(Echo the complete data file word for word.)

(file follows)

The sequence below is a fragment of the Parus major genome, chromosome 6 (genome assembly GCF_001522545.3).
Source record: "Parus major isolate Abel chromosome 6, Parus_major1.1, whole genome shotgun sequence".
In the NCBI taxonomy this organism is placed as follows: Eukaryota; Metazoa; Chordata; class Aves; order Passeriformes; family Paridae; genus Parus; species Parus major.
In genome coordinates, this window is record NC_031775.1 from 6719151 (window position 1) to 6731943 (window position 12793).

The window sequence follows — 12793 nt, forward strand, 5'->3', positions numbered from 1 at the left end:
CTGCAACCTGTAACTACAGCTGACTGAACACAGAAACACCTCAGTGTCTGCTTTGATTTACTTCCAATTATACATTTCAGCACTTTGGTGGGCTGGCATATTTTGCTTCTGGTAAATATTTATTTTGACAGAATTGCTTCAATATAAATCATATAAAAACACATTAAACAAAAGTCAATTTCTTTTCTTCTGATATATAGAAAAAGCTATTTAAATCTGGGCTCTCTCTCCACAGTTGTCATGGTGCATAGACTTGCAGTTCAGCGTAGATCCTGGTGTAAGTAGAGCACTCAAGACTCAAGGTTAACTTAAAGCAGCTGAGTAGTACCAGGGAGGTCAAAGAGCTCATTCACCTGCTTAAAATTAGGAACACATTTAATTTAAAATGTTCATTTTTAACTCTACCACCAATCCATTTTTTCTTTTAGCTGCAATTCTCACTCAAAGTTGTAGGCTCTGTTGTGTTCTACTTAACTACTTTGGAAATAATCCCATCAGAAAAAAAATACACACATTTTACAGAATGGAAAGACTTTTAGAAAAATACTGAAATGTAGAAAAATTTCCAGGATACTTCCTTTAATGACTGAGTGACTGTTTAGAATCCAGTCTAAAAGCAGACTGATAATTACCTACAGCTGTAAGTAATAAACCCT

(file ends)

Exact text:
The sequence below is a fragment of the Parus major genome, chromosome 6 (genome assembly GCF_001522545.3).
Source record: "Parus major isolate Abel chromosome 6, Parus_major1.1, whole genome shotgun sequence".
In the NCBI taxonomy this organism is placed as follows: Eukaryota; Metazoa; Chordata; class Aves; order Passeriformes; family Paridae; genus Parus; species Parus major.
In genome coordinates, this window is record NC_031775.1 from 6719151 (window position 1) to 6731943 (window position 12793).

The window sequence follows — 12793 nt, forward strand, 5'->3', positions numbered from 1 at the left end:
CTGCAACCTGTAACTACAGCTGACTGAACACAGAAACACCTCAGTGTCTGCTTTGATTTACTTCCAATTATACATTTCAGCACTTTGGTGGGCTGGCATATTTTGCTTCTGGTAAATATTTATTTTGACAGAATTGCTTCAATATAAATCATATAAAAACACATTAAACAAAAGTCAATTTCTTTTCTTCTGATATATAGAAAAAGCTATTTAAATCTGGGCTCTCTCTCCACAGTTGTCATGGTGCATAGACTTGCAGTTCAGCGTAGATCCTGGTGTAAGTAGAGCACTCAAGACTCAAGGTTAACTTAAAGCAGCTGAGTAGTACCAGGGAGGTCAAAGAGCTCATTCACCTGCTTAAAATTAGGAACACATTTAATTTAAAATGTTCATTTTTAACTCTACCACCAATCCATTTTTTCTTTTAGCTGCAATTCTCACTCAAAGTTGTAGGCTCTGTTGTGTTCTACTTAACTACTTTGGAAATAATCCCATCAGAAAAAAAATACACACATTTTACAGAATGGAAAGACTTTTAGAAAAATACTGAAATGTAGAAAAATTTCCAGGATACTTCCTTTAATGACTGAGTGACTGTTTAGAATCCAGTCTAAAAGCAGACTGATAATTACCTACAGCTGTAAGTAATAAACCCT